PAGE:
Πας και χαζεύεις τις ευχές στο ναό στο Ουένο [τοπ τουριστική γειτονιά] και ωπ, σκάει το ποζέρικο καλλιτεχνικό ποίημα του Κυριάκου. Kudos στο ζεύγος που ταξίδεψε μέχρι ‘δω πέρα, αλλά τι ζητάνε, δε θα καταλάβω ποτέ. *εθνική υπερηφάνεια*
(άμα είσαι στην άπω ανατολή, ε δε θα σκεφτείς ότι μπαρκάρεις σαν τον καββαδία?)
All shinto temples in Japan sell rectangular wooden planks, on which you write a wish, and hang it on a wooden frame next to the temple. I guess it is not guaranteed that your wish will be fulfilled, but it never hurts to put some faith in it (Feng Sui, pure auras, etc etc). In most temples you can see all kinds of wishes, for health, money, work. In Kawagoe, in Saitama, you see wishes about finding the love of your life. In Shin-Okubo (Korean town), people wish to attend their fav K-pop band’s concert, or meet their most beloved idol singer in person. In Akihabara, the nearby otakus wish for their favorite anime to get a second season extension. I wonder, what will you see in Ueno? Ueno is a popular tourist spot with the Zoo, big parks and the Ameyoko fish market. The first factor is the key one, and I was happily surprised when I saw a plank written in Greek. No wish unfortunately, only some lyrics from a poem of Nikos Kavvadias. It was enough to make me smirk.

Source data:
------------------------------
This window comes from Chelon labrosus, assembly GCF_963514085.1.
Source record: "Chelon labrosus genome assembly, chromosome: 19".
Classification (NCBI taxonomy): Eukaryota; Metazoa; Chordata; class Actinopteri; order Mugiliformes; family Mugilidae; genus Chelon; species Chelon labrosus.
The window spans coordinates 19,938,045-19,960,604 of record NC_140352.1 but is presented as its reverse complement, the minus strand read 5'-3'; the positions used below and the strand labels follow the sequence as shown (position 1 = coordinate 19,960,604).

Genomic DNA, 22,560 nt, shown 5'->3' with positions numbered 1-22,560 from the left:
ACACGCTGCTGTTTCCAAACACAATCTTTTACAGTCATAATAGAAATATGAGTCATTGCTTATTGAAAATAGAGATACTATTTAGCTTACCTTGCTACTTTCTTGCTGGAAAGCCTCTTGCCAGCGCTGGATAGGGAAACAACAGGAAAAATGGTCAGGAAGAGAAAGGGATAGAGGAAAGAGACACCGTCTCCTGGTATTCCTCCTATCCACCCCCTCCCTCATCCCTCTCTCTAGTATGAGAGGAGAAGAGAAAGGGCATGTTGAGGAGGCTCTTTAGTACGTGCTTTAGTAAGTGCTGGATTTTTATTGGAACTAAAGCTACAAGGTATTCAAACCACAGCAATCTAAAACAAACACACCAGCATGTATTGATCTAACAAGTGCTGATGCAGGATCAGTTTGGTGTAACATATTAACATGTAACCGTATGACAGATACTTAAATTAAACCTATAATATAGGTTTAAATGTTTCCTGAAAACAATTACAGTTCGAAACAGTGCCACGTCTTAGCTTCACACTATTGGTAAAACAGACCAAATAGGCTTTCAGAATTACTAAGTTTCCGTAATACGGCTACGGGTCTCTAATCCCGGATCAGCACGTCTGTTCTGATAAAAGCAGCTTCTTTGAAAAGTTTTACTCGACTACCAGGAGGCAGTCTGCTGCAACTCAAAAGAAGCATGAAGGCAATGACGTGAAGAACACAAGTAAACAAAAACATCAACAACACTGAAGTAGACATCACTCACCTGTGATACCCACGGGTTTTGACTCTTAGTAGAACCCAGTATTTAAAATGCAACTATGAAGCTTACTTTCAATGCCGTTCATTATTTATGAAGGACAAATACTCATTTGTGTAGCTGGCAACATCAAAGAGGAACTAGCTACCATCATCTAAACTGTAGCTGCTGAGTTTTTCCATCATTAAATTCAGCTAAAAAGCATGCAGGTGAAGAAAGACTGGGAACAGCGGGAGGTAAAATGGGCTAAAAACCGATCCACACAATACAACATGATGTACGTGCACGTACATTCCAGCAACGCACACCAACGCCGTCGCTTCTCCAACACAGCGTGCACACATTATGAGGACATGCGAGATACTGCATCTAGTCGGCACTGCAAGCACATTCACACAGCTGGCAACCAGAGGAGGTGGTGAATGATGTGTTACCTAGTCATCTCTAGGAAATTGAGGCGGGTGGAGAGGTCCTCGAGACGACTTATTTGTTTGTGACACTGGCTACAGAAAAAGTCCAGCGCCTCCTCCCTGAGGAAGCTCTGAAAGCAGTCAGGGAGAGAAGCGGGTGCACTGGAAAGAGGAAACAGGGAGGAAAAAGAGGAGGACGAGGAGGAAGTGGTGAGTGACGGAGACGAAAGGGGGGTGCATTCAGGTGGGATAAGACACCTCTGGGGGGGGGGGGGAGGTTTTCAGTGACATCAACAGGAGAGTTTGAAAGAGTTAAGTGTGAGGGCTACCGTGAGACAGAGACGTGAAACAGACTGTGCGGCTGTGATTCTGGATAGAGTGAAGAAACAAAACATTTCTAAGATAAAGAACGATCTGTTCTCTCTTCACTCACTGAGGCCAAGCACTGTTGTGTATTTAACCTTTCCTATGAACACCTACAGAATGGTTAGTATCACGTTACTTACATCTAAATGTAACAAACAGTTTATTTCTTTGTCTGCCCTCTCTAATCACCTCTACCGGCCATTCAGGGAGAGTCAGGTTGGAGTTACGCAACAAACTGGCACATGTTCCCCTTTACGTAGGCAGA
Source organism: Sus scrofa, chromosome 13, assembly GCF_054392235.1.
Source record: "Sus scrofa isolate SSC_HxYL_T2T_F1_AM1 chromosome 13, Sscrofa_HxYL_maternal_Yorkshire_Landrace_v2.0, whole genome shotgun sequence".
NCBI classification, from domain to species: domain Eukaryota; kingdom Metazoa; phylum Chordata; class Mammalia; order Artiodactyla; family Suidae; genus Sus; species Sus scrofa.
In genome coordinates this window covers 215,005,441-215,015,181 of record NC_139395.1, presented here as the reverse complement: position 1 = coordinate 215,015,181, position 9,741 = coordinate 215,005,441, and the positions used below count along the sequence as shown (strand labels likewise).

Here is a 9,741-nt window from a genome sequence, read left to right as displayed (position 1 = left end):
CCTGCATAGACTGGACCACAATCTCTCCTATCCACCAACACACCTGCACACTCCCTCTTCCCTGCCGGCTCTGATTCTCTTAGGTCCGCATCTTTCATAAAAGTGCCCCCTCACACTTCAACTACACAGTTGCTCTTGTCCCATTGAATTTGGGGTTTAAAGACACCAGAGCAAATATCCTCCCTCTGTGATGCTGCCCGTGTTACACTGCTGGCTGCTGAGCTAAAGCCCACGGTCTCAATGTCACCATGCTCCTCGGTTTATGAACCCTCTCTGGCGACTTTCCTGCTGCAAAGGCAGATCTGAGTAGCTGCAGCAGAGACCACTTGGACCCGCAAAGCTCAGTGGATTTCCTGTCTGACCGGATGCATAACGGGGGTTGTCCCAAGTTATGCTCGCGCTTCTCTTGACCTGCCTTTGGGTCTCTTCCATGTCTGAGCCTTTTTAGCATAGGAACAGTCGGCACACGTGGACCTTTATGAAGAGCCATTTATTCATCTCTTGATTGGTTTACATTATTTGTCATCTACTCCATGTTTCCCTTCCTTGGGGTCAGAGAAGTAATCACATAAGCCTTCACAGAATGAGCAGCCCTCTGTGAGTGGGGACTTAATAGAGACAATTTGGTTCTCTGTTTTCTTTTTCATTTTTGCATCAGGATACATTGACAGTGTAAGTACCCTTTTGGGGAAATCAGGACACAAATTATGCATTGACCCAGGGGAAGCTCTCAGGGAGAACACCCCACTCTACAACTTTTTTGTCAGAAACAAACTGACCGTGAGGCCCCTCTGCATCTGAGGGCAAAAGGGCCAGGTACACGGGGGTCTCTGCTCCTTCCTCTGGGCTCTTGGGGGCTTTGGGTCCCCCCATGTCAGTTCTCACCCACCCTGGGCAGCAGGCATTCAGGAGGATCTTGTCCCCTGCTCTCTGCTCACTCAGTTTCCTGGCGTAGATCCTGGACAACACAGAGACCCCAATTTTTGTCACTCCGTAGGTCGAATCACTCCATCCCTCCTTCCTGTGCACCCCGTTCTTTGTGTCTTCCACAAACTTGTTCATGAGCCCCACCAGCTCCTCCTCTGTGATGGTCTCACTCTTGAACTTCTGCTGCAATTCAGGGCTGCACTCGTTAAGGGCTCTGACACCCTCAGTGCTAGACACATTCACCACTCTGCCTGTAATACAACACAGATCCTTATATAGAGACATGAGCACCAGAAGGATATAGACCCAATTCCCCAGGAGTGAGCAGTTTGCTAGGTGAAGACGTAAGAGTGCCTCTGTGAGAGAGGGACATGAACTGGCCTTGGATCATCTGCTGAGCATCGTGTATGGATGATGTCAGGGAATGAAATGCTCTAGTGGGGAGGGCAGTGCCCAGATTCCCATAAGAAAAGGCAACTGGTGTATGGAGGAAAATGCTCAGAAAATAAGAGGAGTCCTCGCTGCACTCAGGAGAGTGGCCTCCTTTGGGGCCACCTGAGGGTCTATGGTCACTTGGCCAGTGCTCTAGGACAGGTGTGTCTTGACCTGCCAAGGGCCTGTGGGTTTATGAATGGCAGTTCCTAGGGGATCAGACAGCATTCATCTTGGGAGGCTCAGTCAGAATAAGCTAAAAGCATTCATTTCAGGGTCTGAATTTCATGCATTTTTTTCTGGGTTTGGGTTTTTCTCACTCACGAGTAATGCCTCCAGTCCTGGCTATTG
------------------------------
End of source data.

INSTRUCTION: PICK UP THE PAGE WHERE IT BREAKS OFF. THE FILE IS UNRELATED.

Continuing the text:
Nikos Kavvadias (Greek: Νίκος Καββαδίας; January 11, 1910 in Nikolsk-Ussuriysky – February 10, 1975 in Athens) was a Greek sailor, poet and writer; he used his travels around the world as a sailor, and life at sea and its adventures, as powerful metaphors for the escape of ordinary people outside the boundaries of reality. from wikipedia